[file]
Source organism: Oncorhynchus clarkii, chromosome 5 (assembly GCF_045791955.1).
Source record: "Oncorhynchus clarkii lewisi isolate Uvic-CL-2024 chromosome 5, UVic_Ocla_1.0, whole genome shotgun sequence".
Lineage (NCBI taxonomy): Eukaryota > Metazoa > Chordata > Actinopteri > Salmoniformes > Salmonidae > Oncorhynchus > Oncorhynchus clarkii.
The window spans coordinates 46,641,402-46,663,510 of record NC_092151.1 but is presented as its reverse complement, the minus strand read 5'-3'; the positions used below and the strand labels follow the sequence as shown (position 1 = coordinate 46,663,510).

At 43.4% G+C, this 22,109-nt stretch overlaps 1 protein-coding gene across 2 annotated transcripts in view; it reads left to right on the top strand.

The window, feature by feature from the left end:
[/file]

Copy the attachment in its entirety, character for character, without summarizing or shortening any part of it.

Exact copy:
Source organism: Oncorhynchus clarkii, chromosome 5 (assembly GCF_045791955.1).
Source record: "Oncorhynchus clarkii lewisi isolate Uvic-CL-2024 chromosome 5, UVic_Ocla_1.0, whole genome shotgun sequence".
Lineage (NCBI taxonomy): Eukaryota > Metazoa > Chordata > Actinopteri > Salmoniformes > Salmonidae > Oncorhynchus > Oncorhynchus clarkii.
The window spans coordinates 46,641,402-46,663,510 of record NC_092151.1 but is presented as its reverse complement, the minus strand read 5'-3'; the positions used below and the strand labels follow the sequence as shown (position 1 = coordinate 46,663,510).

At 43.4% G+C, this 22,109-nt stretch overlaps 1 protein-coding gene across 2 annotated transcripts in view; it reads left to right on the top strand.

The window, feature by feature from the left end: